Weatherhead East Asian Institute Event
Please join us for a lecture with:
Allen Carlson, Associate Professor, Cornell University
Ja-Ian Chong, Associate Professor, National University of Singapore
Victoria Tin-bor Hui, Associate Professor, University of Notre Dame
Maria Adele Carrai, Associate Research Scholar, Weatherhead East Asian Institute
Marie Curie Fellow, KU Leuven School of Law
The current turmoil in Hong Kong and the tension between Chinese Central Government and the ex-British colony have to do with the definition of sovereignty. The transfer of sovereignty over Hong Kong occurred at midnight on 1 July 1997, when the United Kingdom ended administration for the colony of Hong Kong and returned control of the territory to China. However, the sovereignty question started well before, with the Treaty of Nanjing of 1842 that forced China to cede Hong Kong to Great Britain and that gave rise to the system of unequal treaties. Ever since a quest for sovereignty has characterized the modern history of China up to this very present. By bringing together leading scholars that have written about sovereignty in China, the Roundtable aims at stimulating discussion and reflection about the legacies of history and the use and understanding of sovereignty in China today, with particular reference to Hong Kong.
About the Speakers:
Allen Carlson is an Associate Professor in Cornell University’s Government Department. He was granted his PhD from Yale University’s Political Science Department. His undergraduate degree is from Colby College. In 2005 he was chosen to participate in the National Committee’s Public Intellectuals Program, and he currently serves as Director of Cornell’s China and Asia Pacific Studies program and advisor of its East Asia Program. Carlson is currently working on a project exploring the issue of nontraditional security in China’s emerging relationship with the rest of the international system.
Ja Ian Chong is an Associate Professor of Political Science at the National University of Singapore. He previously worked at the Centre for Strategic and International Studies in Washington, D.C. and the Institute of Defence and Strategic Studies in Singapore and was a Princeton-Harvard China and the World Program fellow. Dr. Chong’s work crosses the fields of international relations, comparative politics, and political sociology, with a focus on security issues relating to Asia, China, and the United States. He has particular interest in security cooperation, major power rivalry, and external intervention in domestic politics. Dr. Chong follows the interplay of social movements, political liberalization and democratic backsliding, and foreign policy in Asia closely. He is currently a visiting scholar at the Harvard-Yenching Institute where he is working on a project comparing regional reactions to US-China competition in East Asia.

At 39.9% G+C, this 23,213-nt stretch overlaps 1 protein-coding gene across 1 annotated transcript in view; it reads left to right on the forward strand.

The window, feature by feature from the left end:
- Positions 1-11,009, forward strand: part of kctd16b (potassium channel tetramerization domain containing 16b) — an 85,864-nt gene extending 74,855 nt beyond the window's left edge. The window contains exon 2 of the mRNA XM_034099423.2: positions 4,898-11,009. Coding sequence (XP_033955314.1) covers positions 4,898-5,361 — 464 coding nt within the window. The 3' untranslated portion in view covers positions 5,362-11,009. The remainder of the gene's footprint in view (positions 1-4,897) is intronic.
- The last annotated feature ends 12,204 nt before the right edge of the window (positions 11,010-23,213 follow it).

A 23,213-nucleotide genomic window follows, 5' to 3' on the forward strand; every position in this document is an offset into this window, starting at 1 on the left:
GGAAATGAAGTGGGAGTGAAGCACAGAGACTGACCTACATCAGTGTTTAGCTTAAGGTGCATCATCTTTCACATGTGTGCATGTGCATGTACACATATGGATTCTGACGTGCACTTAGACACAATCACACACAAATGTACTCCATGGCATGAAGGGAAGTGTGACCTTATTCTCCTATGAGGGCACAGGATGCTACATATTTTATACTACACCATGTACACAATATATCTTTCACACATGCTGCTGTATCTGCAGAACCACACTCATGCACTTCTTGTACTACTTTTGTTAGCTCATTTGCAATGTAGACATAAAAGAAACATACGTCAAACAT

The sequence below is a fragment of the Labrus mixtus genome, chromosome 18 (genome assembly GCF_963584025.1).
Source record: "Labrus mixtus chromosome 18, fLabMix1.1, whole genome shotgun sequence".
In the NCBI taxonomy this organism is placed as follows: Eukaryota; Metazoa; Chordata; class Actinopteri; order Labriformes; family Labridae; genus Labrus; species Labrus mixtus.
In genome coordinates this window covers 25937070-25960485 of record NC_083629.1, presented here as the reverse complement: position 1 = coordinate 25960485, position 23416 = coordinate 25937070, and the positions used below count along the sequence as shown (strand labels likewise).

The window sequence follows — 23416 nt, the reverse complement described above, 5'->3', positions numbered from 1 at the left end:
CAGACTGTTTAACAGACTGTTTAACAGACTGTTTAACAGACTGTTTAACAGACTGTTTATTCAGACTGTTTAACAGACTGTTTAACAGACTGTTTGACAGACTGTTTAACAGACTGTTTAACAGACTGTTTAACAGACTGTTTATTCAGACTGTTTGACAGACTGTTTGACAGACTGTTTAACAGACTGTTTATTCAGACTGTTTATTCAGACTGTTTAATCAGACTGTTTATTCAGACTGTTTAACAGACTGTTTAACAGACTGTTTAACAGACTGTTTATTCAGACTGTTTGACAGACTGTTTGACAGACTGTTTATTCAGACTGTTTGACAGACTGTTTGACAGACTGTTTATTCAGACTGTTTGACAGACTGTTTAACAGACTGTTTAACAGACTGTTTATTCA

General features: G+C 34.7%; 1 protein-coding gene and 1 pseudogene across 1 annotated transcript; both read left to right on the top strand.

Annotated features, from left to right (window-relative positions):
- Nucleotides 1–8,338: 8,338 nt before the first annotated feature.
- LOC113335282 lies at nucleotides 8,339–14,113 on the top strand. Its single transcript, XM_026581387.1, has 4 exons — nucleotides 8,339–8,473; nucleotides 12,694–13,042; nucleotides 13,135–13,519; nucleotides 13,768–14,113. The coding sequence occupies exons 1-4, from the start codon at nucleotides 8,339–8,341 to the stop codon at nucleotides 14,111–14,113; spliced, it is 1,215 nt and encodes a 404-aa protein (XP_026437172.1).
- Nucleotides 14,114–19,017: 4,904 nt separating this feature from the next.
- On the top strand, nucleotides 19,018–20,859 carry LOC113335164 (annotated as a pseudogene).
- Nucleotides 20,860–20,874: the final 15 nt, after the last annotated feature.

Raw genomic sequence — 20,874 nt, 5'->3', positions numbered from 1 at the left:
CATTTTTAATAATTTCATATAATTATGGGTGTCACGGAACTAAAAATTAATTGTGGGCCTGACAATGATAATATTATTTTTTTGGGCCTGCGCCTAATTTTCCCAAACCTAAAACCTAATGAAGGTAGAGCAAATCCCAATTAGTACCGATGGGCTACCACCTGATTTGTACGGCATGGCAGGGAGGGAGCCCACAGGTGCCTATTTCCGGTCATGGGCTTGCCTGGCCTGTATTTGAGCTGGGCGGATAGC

Victoria Tin-bor Hui received her Ph.D. in Political Science from Columbia University and her B.SSc. in Journalism from the Chinese University of Hong Kong. Hui’s core research examines the centrality of war in the formation and transformation of “China” in the long span of history. She is the author of War and State Formation in Ancient China and Early Modern Europe (Cambridge University Press, 2005). She has also published “Toward a Dynamic Theory of International Politics” in International Organization, “Testing Balance of Power Theory in World History” in the European Journal of International Relations, “The Emergence and Demise of Nascent Constitutional Rights” in The Journal of Political Philosophy, “Building Castles in the Sand” in the Chinese Journal of International Politics, “History and Thought in China’s Traditions” in the Journal of Chinese Political Science, and book chapters “How Tilly’s Warfare Paradigm Is Revolutionizing the Study of Chinese State-Making,” “Cultural Diversity and Coercive Cultural Homogenization in Chinese History,” “The China Dream: Revival of What Historical Greatness?”, “Confucian Pacifism or Confucian Confusion?”, “The Triumph of Domination in the Ancient Chinese System” and “Problematizing Sovereignty.” Hui also studies contentious politics. As a native from Hong Kong, she has written “Will China Crush the Protests in Hong Kong? Why Beijing Doesn’t Need to Send in the Troops” in Foreign Affairs and “Hong Kong’s Umbrella Movement: The Protest and Beyond” in the Journal of Democracy. She also maintains a blog on Hong Kong https://victoriatbhui.wordpress.com. She has extensively commented on Hong Kong politics in the media including the Washington Post’s Monkey Cage, ChinaFile, ABC, the BBC, the New York Times, the Guardian, Bloomberg, Sky News, NPR, Vox, and the Christian Science Monitor.
This is a Weatherhead East Asian Institute Lectures and Panels event.
No registration Required
February 13, 2020
4:30 PM-6:30 PM
International Affairs Building, Room 918
420 W 118th Street
Cosponsored by: Columbia-Harvard China and The World Program and the European Institute at Columbia University